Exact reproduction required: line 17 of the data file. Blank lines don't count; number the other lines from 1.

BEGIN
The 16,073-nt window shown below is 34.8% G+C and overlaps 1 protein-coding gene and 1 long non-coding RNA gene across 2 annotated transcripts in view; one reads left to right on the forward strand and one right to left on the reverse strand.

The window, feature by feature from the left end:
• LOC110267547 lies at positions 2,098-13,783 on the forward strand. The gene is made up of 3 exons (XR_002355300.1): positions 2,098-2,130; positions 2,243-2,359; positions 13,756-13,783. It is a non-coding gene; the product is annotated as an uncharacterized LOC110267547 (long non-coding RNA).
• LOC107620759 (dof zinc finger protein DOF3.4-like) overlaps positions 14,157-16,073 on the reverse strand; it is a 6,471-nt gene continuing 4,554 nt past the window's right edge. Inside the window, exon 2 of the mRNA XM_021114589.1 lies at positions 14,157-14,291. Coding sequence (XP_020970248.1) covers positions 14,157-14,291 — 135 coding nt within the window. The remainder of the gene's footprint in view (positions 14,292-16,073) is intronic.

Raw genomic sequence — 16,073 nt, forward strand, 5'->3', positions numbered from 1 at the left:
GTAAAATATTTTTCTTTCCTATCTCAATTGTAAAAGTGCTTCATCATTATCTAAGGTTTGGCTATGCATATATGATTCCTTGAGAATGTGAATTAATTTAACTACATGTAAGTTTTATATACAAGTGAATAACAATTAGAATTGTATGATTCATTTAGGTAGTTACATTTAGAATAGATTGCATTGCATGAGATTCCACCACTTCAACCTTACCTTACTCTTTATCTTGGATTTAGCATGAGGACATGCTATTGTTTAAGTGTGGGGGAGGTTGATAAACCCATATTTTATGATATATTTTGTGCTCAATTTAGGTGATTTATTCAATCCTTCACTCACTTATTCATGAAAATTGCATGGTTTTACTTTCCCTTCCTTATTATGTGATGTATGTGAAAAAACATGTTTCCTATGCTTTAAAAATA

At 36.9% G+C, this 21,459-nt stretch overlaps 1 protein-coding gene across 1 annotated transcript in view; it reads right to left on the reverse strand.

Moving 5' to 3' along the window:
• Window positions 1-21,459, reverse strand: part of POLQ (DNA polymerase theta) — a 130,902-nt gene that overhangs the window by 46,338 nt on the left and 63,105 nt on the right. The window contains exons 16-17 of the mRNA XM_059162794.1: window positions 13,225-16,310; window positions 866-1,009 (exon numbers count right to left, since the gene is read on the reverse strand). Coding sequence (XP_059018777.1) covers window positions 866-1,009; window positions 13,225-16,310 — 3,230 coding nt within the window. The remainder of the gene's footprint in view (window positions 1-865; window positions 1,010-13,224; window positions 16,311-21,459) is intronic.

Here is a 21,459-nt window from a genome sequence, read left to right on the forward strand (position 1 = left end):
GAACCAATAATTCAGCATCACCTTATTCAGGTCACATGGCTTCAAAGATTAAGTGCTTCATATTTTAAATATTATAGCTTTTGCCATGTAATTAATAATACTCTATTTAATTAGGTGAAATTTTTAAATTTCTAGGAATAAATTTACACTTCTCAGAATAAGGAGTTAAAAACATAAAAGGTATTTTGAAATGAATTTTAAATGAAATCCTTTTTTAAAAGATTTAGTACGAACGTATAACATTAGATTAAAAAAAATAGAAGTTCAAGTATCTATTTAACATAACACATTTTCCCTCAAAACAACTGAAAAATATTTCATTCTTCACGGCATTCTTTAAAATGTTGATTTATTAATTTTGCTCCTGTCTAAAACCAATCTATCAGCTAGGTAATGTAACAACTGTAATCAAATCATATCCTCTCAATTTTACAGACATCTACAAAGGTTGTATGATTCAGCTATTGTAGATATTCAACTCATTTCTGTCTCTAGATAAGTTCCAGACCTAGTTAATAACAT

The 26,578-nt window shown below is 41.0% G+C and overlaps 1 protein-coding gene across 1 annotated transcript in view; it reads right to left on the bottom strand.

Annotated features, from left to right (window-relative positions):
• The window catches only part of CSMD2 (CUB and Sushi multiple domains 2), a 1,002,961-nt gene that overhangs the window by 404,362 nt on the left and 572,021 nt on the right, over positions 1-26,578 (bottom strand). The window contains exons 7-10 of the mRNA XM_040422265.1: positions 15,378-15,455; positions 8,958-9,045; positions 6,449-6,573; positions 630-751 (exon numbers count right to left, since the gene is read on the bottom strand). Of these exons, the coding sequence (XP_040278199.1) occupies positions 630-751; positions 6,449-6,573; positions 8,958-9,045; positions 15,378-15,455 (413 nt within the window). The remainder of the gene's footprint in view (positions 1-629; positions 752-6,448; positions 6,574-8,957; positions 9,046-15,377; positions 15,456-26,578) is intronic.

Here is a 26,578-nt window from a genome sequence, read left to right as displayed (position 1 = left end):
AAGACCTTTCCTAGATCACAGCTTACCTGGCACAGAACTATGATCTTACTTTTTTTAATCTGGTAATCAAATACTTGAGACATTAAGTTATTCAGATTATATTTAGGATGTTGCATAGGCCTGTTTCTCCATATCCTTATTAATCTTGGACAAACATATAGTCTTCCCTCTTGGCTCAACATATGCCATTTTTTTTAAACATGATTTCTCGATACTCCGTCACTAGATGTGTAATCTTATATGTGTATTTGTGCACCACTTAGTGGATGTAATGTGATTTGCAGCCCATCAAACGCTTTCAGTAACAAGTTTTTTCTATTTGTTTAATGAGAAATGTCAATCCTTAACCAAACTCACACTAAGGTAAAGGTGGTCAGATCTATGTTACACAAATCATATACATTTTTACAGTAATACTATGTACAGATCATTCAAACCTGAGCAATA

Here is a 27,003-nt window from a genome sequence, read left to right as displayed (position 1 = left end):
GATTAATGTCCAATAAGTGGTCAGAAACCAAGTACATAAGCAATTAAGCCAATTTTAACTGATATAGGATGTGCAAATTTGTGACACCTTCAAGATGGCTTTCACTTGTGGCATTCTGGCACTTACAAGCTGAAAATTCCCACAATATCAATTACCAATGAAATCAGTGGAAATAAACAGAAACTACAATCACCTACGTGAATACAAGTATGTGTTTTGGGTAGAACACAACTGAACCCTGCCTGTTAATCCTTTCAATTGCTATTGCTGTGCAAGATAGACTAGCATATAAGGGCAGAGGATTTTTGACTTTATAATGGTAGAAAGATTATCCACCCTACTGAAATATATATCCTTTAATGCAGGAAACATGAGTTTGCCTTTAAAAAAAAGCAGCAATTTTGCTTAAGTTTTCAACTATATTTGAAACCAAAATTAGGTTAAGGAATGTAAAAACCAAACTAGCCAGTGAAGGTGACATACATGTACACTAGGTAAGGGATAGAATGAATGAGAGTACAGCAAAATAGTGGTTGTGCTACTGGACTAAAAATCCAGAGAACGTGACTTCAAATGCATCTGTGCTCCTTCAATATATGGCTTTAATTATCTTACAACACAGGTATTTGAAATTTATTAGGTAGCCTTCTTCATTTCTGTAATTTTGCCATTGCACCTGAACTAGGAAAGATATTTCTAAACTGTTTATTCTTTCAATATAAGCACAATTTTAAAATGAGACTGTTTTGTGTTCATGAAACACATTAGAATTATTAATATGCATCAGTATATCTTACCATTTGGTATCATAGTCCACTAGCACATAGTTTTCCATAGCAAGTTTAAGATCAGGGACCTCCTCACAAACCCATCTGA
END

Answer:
Here is a 27,003-nt window from a genome sequence, read left to right as displayed (position 1 = left end):